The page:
IBM To Offer Globus Grid Software For UNIX
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IBM announced Wednesday that it will become the first major UNIX vendor to offer a commercial version of the Globus Toolkit Grid management software.
Platform Computing announced the first commercial version of Globus in March.
The Globus announcement is one of several new features IBM said it will include in its AIX operating system to "supercharge compute-intensive applications."
The AIX toolbox for Grid applications is based on the Globus open source protocols, the de facto standard for Grid computing. IBM said it is the first major UNIX vendor to offer the Globus software in product form, "providing customers with the confidence of using an IBM supported product."
The software also connects "large numbers of disparate servers into vast mega-computers," and allows application developers to create Grid-based applications, IBM said. Grid builders using the toolbox on AIX may take advantage of the operating system's advanced scalability and high-availability features, the company said.
Also new in the AIX toolbox are enhanced install and configuration features, improved security tools, and the addition of IBM service and support. Other new additions include a Message Passing Interface (MPI), Advanced Reservation, and IBM LoadLeveler integration. IBM LoadLeveler is a batch job scheduling facility that matches job requirements with the best available resources, the company said.
IBM said systems running the AIX operating system power some of the world's most powerful computer Grids. In March, IBM and the US Department of Energy's National Energy Research Scientific Computing Center announced that two IBM supercomputers running AIX will power a Grid that will ultimately grow into a system capable of processing more than ten trillion calculations per second and storing information equivalent to 200 times the number of books in the Library of Congress.
New Features Geared Toward Speed
AIX 5L contains the industry's most sophisticated Linux interoperability functions, IBM said. The new features will improve the speed of bandwidth-intensive workloads, such as Business Intelligence applications that search massive corporate data warehouses, as well as High Performance Computing applications, such as automobile safety test simulations, the company said.
IBM said the new features include large data transfer, enabling bigger chunks of information to be accessed more efficiently in the computer's memory. AIX offers support for the traditional 4 KB page size and for the new 16 MB "large page" size. Large page usage increases performance for systems running compute-intensive workloads, such as big commercial databases, which use massive amounts of virtual memory.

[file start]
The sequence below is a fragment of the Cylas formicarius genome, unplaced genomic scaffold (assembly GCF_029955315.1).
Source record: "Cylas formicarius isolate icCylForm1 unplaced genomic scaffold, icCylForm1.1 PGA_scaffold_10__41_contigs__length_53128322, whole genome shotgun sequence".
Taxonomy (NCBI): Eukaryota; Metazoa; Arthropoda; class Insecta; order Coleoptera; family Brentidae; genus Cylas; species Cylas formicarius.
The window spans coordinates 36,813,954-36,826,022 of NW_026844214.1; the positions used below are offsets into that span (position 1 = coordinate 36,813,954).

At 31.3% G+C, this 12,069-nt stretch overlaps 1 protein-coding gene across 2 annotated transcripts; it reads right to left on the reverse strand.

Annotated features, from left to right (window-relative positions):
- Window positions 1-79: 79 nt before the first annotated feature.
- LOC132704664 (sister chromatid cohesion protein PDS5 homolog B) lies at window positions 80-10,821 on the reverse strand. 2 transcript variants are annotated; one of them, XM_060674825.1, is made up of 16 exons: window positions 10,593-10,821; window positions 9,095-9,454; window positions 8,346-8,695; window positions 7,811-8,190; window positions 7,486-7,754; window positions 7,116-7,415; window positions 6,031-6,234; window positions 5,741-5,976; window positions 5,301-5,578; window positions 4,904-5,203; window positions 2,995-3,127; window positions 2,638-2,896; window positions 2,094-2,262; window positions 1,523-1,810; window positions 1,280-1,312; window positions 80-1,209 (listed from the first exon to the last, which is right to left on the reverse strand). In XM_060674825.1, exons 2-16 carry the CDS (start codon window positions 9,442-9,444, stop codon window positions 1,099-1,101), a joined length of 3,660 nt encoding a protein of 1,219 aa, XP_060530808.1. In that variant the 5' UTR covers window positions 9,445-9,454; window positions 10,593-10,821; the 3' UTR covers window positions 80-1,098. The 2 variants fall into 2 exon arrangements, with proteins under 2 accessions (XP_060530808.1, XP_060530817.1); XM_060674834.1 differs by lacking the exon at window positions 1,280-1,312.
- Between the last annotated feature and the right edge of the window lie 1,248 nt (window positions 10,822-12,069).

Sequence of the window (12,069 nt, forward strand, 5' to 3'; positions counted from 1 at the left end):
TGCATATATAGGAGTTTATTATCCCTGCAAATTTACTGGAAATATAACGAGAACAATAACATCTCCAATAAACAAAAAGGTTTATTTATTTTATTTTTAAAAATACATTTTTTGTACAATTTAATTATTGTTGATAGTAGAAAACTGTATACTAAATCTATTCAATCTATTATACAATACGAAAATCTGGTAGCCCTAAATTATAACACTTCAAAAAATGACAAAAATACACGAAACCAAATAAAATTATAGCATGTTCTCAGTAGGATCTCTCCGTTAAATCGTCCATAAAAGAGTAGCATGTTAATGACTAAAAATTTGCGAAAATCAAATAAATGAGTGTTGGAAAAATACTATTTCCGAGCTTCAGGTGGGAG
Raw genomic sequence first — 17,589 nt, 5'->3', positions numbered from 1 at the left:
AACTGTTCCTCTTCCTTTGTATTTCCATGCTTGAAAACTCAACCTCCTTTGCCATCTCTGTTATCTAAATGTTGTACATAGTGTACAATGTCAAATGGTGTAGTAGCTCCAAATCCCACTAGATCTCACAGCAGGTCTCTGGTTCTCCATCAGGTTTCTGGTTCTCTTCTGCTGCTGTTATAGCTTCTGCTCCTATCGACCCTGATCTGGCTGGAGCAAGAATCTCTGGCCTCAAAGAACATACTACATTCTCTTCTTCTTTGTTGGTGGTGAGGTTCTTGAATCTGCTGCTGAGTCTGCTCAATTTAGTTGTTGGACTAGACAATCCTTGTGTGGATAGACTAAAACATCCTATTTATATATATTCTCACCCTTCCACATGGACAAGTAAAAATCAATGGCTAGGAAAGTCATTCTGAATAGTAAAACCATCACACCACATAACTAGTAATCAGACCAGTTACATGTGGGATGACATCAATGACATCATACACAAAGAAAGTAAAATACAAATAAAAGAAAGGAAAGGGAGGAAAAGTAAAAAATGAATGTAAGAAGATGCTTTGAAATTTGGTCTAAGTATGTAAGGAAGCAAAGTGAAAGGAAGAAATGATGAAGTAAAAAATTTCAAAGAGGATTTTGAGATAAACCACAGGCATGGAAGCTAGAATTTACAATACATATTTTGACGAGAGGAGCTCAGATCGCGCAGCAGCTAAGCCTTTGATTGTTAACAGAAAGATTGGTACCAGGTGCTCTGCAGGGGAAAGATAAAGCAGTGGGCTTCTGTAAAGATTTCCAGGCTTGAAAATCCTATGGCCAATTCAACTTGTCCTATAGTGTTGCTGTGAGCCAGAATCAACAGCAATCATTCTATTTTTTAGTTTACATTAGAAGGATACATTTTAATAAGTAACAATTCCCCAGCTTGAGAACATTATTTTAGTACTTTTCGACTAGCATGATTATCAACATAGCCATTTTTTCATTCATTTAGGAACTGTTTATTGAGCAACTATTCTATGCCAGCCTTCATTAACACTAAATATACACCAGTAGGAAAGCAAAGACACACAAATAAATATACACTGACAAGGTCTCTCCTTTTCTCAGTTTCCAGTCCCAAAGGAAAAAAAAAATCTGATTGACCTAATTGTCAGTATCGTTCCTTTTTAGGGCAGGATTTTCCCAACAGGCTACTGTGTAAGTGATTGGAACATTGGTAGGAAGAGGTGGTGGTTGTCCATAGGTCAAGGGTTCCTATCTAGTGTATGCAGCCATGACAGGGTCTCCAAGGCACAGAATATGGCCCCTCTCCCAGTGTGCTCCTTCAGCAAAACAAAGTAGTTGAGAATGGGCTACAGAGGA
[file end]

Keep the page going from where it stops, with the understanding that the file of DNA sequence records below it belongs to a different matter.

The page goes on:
The new features also include localization, giving processors running a particular workload optimized access to system memory components and further increasing performance.
AIX is also based on Project eLiza technology, which brings to it a new dimension of manageability over high-performance applications, IBM said. AIX allows the system to self-configure, with features such as Capacity Upgrade on Demand and Processor De-allocation. Self-protecting capabilities including First Failure Data Capture, which IBM said is not available on Solaris, and Predictive Failure Analysis, to help prevent and contain system outages. IBM said AIX is self-healing and manages system redundancy technologies to eliminate unnecessary service calls, and is self-optimizing with advanced functionality, including the workload manager and Logical Partitioning (LPAR).
Sun Takes Issue With IBM Announcement
Sun Microsystems, which made its own UNIX announcement Wednesday, claimed that "there is nothing open about the Grids IBM will set up with AIX 5L. IBM's solution bundles the open source Globus software with the proprietary AIX-only IBM LoadLeveler software, resulting in a Grid that doesn't support heterogeneous systems - even IBM Linux systems can't be integrated in a Grid using Globus and IBM LoadLeveler."
IBM officials responded that the use of LoadLeveler with Globus software, "although of great benefit to IBM customers who have deployed this product, is optional and is not required to be able to use IBM's productized version of Globus software."
IBM said its offering "is based on Global Grid Forum specifications and the Globus Project's Globus software. This open source software is available on multiple platforms from the Globus Project, including Solaris, Windows, Linux, IRIX and of course AIX."